1997 Moss Wood Palandri Vineyard Chardonnay
When Bill Pannell first established Moss Wood he was assisted by Giovanni Palandri, who had come to Australia from Italy after the Second World War. Giovanni had worked in the local timber mill at Cowaramup and purchased a farm at Metricup, where he ran cattle. After he retired from the mill, he took the opportunity to help out in the newly established Wilyabrup vineyards as it gave him a chance to use some skills he had not utilised since he had left Italy. In fact, his basic understanding of vines was a significant help in those early days because skilled labour was virtually unobtainable. Giovanni worked at Moss Wood for many years, through two owners, until his death in 1985. A great friend, sadly missed.
The wine has a medium straw colour, with green tints. The nose shows aromas of mandarin, peach and citrus, with medium intensity and depth and background characters of bread dough, bacon and toasty oak. This wine was given a significant amount of lees stirring to increase complexity on the nose but the yeast derived characters do not appear exaggerated. On the contrary, they provide a nice earthy background. The wine is made from a different clone than the other two and is probably from a lesser site and so it does lack some fruit intensity and complexity in comparison. It shows mandarin and citrus flavours, of medium weight and length, with some meat, bacon and bread dough characters from the malolactic fermentation and lees stirring. The wine was aged in 100% new French oak barriques (as were the other two) and despite its finer style, the oak is well integrated.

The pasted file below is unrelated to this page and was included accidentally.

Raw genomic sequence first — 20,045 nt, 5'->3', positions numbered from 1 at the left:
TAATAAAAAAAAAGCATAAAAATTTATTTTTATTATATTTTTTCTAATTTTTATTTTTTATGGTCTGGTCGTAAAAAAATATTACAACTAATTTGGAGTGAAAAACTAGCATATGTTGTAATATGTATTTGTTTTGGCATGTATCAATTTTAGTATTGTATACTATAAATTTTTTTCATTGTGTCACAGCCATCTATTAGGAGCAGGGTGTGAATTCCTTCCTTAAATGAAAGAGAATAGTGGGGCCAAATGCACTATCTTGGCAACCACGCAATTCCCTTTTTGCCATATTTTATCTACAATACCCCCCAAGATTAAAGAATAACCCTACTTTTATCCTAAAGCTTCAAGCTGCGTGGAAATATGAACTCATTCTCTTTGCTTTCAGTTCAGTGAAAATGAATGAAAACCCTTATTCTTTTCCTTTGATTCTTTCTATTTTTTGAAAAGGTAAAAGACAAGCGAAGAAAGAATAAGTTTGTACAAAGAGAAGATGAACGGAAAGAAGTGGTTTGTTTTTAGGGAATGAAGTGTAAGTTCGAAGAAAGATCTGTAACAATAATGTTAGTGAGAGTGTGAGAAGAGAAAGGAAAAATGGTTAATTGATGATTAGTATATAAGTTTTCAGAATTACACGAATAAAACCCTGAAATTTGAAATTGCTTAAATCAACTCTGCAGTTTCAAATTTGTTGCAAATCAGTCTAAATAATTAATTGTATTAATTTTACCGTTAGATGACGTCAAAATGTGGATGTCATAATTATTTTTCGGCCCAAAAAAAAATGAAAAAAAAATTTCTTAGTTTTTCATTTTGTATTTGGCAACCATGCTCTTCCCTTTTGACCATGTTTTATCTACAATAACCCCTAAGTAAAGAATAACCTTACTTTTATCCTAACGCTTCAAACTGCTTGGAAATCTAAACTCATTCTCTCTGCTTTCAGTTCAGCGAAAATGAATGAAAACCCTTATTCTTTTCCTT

After the industry began to flourish, Giovanni had planted some cabernet sauvignon vines on his own place. Later his sons added semillon, sauvignon blanc and chardonnay. The major customers for the Palandri grapes are Houghton and Plantagenet and it was courtesy of Gavin Berry (Senior Winemaker at the latter) that we got the opportunity to bolster our 1997 chardonnay stocks by buying from this vineyard. Given our historical association with the property, it was a privilege to do so.
Metricup is about 10 kilometres east of Wilyabrup and, as a result, it experiences a more continental less maritime) climate. Whilst 10 kilometres may not be considered a very great distance, it results in some major differences in grape ripening. The best way to highlight this is to note that the Palandri vineyard, which carries the same crop level as Moss Wood, ripened nearly 4 weeks later. Moss Wood is grown on Scott Henry trellis, which maximises the vines’ ability to ripen the crop but this does not account for a 4 week difference. This also lends some credence to the French concept of “terroir” because the technique of production for each of the chardonnays was virtually identical and yet the flavour and structure of each is quite different. Unlike the Lefroy Brook Chardonnay, this wine is the result of a one off purchase of grapes.
As this is also a wine from older vines, we believe it is possible to make a fair assessment of its cellaring potential. Given its finer fruit characters and structure, we would recommend it for short to medium term consumption.